Hotel Alcazar -- Segovia
No availability found through our partners. Please contact the business directly or check some of our recommended alternatives.
How has this hotel rated in the past?
- Free parking
Photos of Hotel Alcazar -- Segovia
TripAdvisor Reviews Hotel Alcazar -- Segovia
Travel Blogs from Segovia
... fire is on, we're huddled in the van, snow is forecast for tomorrow and it looks bleak for our meander through France - St Remy de Provence, Dijon, Lyon onwards and upwards to Brugges in Flanders. It's warmer in blooming Hereford.
This trip to Spain has restored our appreciation of the country. Next stop, La Belle France, will it achieve the same?.
Hasta la próxima vez en Francia,
... has been a lot of Jewish influence in this area. Our RD, who acted as our tour guide, explained that the Jews were basically told at one point they either had to convert to Catholicism, or leave everything behind and move to another area. Those Jews who remained in Spain were called Sefarditas or Sephardic Jews, and there was a lot of Jewish and Arab influence in the area. It definitely made me appreciate ...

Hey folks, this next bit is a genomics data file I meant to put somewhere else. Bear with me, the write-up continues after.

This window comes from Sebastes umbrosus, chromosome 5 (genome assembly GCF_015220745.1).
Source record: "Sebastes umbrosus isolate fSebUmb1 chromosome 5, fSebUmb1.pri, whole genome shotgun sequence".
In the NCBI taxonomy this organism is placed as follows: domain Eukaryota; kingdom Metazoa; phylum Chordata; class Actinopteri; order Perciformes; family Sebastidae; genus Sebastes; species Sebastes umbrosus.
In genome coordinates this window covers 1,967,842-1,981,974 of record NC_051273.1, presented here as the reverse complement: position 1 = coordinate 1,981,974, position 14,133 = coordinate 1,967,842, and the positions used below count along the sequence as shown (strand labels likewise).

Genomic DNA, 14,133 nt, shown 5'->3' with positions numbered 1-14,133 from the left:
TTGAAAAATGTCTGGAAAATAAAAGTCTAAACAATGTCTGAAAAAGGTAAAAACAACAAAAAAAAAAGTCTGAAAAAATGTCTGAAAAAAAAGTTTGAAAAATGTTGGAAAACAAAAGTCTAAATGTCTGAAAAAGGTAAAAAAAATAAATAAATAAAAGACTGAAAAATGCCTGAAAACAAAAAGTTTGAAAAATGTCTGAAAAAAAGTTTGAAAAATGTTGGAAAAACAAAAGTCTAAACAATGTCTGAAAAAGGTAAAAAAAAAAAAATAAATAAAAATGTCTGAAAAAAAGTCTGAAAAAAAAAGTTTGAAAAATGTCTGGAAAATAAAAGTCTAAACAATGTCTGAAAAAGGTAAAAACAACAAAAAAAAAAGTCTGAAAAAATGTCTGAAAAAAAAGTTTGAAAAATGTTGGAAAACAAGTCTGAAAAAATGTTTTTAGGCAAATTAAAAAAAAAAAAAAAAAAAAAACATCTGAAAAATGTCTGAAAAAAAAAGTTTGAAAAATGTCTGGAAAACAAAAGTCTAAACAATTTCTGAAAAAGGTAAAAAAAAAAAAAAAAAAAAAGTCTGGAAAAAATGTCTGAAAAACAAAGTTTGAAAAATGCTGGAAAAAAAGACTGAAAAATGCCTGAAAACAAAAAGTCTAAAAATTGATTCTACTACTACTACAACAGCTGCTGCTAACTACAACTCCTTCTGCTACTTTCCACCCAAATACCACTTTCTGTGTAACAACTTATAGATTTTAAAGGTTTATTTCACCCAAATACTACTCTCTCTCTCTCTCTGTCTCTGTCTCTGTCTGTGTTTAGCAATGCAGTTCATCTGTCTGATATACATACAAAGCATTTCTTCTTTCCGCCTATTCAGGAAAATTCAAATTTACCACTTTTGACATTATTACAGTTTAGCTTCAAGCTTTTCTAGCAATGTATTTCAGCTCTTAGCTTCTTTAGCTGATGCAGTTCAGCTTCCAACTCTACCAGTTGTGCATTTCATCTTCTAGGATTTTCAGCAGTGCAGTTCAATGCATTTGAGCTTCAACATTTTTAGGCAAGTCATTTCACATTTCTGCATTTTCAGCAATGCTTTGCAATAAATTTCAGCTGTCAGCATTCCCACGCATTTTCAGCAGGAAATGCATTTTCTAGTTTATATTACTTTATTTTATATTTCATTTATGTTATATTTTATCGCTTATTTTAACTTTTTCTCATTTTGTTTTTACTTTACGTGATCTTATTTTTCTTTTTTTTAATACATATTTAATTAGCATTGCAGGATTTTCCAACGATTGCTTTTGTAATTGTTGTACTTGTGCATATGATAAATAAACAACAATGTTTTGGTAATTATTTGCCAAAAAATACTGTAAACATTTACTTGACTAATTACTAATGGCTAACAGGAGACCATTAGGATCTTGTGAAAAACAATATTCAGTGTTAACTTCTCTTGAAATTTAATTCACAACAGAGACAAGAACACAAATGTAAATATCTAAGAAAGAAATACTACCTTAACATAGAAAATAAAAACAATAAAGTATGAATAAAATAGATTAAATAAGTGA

... displaying the prices a couple of times, we were able to find the correct fuel for the car and were on our way.
Once we arrived in the city, we had to made our way around to find parking. It was like being in a small town in England again; small, narrow, cobblestone, one way, park anywhere you like, roads. After weaving in and out of people and other cars, we finally found a garage that charged by the minute. This was new for us but it makes sense ...
... br> Casa-Museo de Antonio Machado
En route to the alcázar we turn down Calle los Desamparados to take some exterior shots of the house and museum of Antonio Merchado, one of Spain's most famous poets. He rented a room in the house from 1919 until he left Segovia in 1932.
Onwards to the Alcazar
Continuing down the narrow Calle Daoiz we finally emerge to see the magnificent alcázar in front of us.
"The most remarkable building of Segovia is, however, ...
... to even stop to look up like us tourists do today - I highly doubt it. Seems like they were a filthy rich and spoilt bunch. There was also a smallish display of royal silver, what was left after Napoleon Bonaparte's brother melted it down to fund various wars. The Royal Armoury was awesome. I couldn't help myself, I snuck a quick photo when the security guard was on the other side of a horse to me. There was both ...